Skip to content

Alberta's 55-plus groups await return to competition

Knowing the inherent physical, psychological and social benefits of pursuing an active lifestyle, Alberta's 55 plus groups encourage taking up a new activity and--why not?--competing in it.

Calgary's Don Everett is anxious to get back to competitive play on the golf course, but at the moment, he'd take a chance to just get together for a friendly game of darts or horseshoes. The 72-year-old president of the Calgary 55 Plus Games Association, like those in the seven other Alberta 55 plus groups around the province, is in a holding pattern, awaiting word on whether a return to sport competition will happen this summer.

"As more seniors are vaccinated against COVID-19, we remain hopeful. This year's summer games are up in the air for Calgary--we think we could get golf going--but we're confident about the winter games in Edmonton and the next provincial summer games set for 2022 in Peace River," he said. "Our bigger goal is to let 55-plus Albertans know there's opportunity for sport competition through our organization--as much competition as one wants. But we want to get the word out about the benefits of lifelong play and fitness too."

Everett laughs that though he hadn't tried playing horseshoes since he was a kid, joining Calgary 55 plus saw him take a gold medal in the pastime at the city level and even at provincials. Back in the day, government paid for competitors to travel to games around the country, he remembers, and while that isn't the case anymore, members still travel to provincial games to compete, and enjoy lunches, workshops/clinics and leadership opportunities through their local zone clubs.

 Eighty-three year-old Wendy Jerome, publicity director for Alberta 55 plus Edmonton zone, said because she's 'very competitive', she sought out the local group a few years ago so she could continue playing badminton, golf and now bridge and pickleball too.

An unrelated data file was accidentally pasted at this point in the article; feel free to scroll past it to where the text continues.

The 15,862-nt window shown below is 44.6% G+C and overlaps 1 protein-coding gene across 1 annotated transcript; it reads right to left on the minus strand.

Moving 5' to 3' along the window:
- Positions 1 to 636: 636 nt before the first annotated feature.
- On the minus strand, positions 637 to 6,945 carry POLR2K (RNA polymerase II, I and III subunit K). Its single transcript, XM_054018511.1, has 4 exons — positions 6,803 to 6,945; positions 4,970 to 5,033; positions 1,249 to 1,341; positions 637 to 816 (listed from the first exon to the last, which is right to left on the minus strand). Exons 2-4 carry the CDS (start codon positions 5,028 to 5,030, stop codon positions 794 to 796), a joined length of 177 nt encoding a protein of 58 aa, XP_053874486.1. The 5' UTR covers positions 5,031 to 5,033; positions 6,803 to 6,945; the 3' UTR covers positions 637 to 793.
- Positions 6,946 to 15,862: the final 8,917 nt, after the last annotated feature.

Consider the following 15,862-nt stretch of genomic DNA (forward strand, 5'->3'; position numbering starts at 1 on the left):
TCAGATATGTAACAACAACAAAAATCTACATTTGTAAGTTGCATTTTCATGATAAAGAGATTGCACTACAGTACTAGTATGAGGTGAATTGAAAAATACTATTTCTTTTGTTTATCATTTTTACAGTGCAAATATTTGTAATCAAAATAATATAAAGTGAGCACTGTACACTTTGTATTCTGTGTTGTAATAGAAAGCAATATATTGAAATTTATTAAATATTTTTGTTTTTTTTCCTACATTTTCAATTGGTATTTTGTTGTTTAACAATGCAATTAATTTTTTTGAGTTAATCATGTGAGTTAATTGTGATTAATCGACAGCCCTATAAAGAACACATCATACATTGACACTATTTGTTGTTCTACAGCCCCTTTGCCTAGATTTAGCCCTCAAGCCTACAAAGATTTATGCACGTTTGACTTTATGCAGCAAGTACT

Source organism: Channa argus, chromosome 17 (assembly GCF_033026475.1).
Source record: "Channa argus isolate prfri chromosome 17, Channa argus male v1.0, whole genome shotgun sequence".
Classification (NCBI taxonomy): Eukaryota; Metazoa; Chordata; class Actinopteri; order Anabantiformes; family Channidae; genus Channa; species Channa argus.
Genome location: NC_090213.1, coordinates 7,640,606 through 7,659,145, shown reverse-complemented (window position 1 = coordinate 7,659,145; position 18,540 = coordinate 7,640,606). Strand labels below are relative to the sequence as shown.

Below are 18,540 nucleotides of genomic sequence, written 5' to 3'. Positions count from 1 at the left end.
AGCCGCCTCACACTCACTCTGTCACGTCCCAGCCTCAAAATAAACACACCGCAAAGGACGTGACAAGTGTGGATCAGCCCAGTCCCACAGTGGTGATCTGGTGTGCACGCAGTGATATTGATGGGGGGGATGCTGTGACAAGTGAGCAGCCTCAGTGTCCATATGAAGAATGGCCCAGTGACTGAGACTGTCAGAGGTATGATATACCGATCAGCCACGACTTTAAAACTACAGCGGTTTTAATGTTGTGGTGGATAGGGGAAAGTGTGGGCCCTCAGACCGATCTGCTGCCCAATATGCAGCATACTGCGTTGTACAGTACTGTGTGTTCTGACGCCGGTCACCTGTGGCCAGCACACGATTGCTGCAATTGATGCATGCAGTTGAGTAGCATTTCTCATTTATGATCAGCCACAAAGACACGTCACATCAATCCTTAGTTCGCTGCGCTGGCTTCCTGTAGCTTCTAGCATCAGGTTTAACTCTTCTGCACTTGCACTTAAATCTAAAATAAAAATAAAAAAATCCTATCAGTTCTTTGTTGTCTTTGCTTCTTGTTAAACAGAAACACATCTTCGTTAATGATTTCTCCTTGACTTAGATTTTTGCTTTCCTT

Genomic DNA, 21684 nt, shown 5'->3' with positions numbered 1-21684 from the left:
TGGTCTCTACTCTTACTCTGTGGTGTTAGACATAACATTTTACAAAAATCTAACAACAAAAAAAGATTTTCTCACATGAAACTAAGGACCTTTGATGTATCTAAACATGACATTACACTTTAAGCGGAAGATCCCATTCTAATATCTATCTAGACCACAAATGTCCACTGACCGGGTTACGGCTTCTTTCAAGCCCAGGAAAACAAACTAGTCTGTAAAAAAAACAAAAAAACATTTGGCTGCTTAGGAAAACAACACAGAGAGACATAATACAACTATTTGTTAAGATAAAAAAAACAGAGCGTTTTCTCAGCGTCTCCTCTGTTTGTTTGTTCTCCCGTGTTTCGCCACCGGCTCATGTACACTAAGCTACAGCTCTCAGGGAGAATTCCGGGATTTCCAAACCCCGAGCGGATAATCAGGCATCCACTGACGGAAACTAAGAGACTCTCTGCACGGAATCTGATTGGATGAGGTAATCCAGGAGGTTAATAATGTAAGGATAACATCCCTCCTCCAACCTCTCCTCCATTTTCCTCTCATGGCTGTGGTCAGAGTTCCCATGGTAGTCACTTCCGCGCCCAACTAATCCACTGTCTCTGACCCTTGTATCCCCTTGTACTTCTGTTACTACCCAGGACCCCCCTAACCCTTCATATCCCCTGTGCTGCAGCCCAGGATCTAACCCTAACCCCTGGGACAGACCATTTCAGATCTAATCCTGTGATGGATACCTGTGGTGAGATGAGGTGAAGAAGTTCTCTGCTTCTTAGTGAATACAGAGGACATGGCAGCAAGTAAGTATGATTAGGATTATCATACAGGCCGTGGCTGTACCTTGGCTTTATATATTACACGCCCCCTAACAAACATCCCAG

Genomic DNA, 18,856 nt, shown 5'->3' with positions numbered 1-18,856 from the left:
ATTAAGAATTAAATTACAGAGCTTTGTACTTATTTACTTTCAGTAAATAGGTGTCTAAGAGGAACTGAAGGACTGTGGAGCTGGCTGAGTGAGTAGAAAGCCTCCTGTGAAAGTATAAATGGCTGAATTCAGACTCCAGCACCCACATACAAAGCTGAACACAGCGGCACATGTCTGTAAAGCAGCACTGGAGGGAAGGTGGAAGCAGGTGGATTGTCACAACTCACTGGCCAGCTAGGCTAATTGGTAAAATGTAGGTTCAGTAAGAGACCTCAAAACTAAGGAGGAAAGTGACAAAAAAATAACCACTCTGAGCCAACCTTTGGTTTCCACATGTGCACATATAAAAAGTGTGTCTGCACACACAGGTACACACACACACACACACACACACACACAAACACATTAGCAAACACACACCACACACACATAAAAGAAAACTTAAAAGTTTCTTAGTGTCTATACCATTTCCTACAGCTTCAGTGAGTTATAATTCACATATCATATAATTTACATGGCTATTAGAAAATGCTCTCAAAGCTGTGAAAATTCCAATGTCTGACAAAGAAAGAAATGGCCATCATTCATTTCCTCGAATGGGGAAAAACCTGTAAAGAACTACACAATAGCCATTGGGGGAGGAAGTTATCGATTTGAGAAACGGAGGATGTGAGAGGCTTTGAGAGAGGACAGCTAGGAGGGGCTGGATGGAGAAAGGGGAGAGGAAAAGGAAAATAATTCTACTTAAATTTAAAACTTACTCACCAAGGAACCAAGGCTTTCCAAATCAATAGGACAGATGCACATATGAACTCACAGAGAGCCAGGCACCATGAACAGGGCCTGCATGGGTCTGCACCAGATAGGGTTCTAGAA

"I've met so many people and traveled across Canada to compete--I just love it," she said. "This gives me a chance to socialize and stay physically active--even to move into a leadership role. When you're older, it's hard to make new friends but 55 plus allows me to meet others my age and compete with my peers. It helps with mental health too--especially important since the pandemic, when so many have become isolated."

Part of the Canada 55 plus games, which offers competition at the national level, Alberta 55 plus gives members ($30 per year membership) the opportunity to take part in some of the 30 winter and summer activities: skiing, athletics, bocce, carpet bowling, bridge, cycling, curling, pool, swimming, tennis and many more. Offerings like art, creative writing and scrabble mean there's something for any age and any mobility level. As 55 plus clubs don't have a dedicated space for activities, membership dues and funds from regular casino events help offset facility rental costs at community centres, swimming pools and the local legion.

With a mission to promote lifelong fitness through active living, it's understandable hundreds of 55 Plus members around the province are raring to get back to playing and competing. Jerome said member groups in slo-pitch, pickleball and hockey are thriving, but even those competing in table shuffleboard, bridge and track and field (some still at it in their 90s) want to pursue their favourite sports too.

"Try something you've never done before, that's a challenge for your mind, body and spirit," adds Calgary 55 plus membership director Yvonne Armstrong. "You'll play against those in your own age category--usually 55-plus and 70-plus--and we'll train you. It's the ideal mix of sport, competition and fun."

Edmonton 55 plus past president Marshall Yaremcio, 85, said after returning from working up north years back, he immediately joined the group that he calls "more cameraderie than competition--well, if you belong to a pickleball club, then it's competition." Trying golf, cross-country skiing, bridge, cycling and yes, even pickleball through the years, Yaremcio says he's already played a few rounds of golf this year and is going to try and win another medal when competition resumes.

"It's motivating to get a medal and to travel to compete," he said. "Though most of us are retired, we still need to keep active and social--mentally and physically."

For more information on upcoming activities or to join, see



push icon
Be the first to read breaking stories. Enable push notifications on your device. Disable anytime.
No thanks